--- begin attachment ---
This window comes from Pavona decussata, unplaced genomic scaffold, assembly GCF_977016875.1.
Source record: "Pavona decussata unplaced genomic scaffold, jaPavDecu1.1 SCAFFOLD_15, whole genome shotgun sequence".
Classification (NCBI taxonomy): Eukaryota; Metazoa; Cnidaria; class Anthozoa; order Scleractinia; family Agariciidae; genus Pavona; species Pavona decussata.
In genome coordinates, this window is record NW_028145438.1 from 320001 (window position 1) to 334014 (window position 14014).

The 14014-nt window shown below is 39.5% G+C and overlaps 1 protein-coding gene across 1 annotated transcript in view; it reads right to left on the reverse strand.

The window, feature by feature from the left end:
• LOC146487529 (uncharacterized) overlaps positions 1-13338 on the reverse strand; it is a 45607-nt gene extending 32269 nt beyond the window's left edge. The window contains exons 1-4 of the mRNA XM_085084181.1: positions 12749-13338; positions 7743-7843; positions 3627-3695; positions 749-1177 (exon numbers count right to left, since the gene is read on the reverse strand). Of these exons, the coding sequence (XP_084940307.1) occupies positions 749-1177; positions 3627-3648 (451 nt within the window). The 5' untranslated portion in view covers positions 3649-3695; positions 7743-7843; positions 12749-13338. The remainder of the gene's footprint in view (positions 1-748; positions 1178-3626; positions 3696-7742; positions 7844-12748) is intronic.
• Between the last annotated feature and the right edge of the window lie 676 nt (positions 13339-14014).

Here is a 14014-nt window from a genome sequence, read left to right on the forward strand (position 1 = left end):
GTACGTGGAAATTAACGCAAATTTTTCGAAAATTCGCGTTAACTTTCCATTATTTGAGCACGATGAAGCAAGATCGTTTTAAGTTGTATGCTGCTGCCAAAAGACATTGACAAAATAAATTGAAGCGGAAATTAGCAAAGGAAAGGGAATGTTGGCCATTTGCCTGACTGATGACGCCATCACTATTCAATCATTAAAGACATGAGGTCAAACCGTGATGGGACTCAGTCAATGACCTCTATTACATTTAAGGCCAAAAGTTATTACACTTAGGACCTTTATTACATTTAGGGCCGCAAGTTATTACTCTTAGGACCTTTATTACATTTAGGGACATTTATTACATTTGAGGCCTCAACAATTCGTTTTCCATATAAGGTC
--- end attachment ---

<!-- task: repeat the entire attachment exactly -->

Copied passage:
This window comes from Pavona decussata, unplaced genomic scaffold, assembly GCF_977016875.1.
Source record: "Pavona decussata unplaced genomic scaffold, jaPavDecu1.1 SCAFFOLD_15, whole genome shotgun sequence".
Classification (NCBI taxonomy): Eukaryota; Metazoa; Cnidaria; class Anthozoa; order Scleractinia; family Agariciidae; genus Pavona; species Pavona decussata.
In genome coordinates, this window is record NW_028145438.1 from 320001 (window position 1) to 334014 (window position 14014).

The 14014-nt window shown below is 39.5% G+C and overlaps 1 protein-coding gene across 1 annotated transcript in view; it reads right to left on the reverse strand.

The window, feature by feature from the left end:
• LOC146487529 (uncharacterized) overlaps positions 1-13338 on the reverse strand; it is a 45607-nt gene extending 32269 nt beyond the window's left edge. The window contains exons 1-4 of the mRNA XM_085084181.1: positions 12749-13338; positions 7743-7843; positions 3627-3695; positions 749-1177 (exon numbers count right to left, since the gene is read on the reverse strand). Of these exons, the coding sequence (XP_084940307.1) occupies positions 749-1177; positions 3627-3648 (451 nt within the window). The 5' untranslated portion in view covers positions 3649-3695; positions 7743-7843; positions 12749-13338. The remainder of the gene's footprint in view (positions 1-748; positions 1178-3626; positions 3696-7742; positions 7844-12748) is intronic.
• Between the last annotated feature and the right edge of the window lie 676 nt (positions 13339-14014).

Here is a 14014-nt window from a genome sequence, read left to right on the forward strand (position 1 = left end):
GTACGTGGAAATTAACGCAAATTTTTCGAAAATTCGCGTTAACTTTCCATTATTTGAGCACGATGAAGCAAGATCGTTTTAAGTTGTATGCTGCTGCCAAAAGACATTGACAAAATAAATTGAAGCGGAAATTAGCAAAGGAAAGGGAATGTTGGCCATTTGCCTGACTGATGACGCCATCACTATTCAATCATTAAAGACATGAGGTCAAACCGTGATGGGACTCAGTCAATGACCTCTATTACATTTAAGGCCAAAAGTTATTACACTTAGGACCTTTATTACATTTAGGGCCGCAAGTTATTACTCTTAGGACCTTTATTACATTTAGGGACATTTATTACATTTGAGGCCTCAACAATTCGTTTTCCATATAAGGTC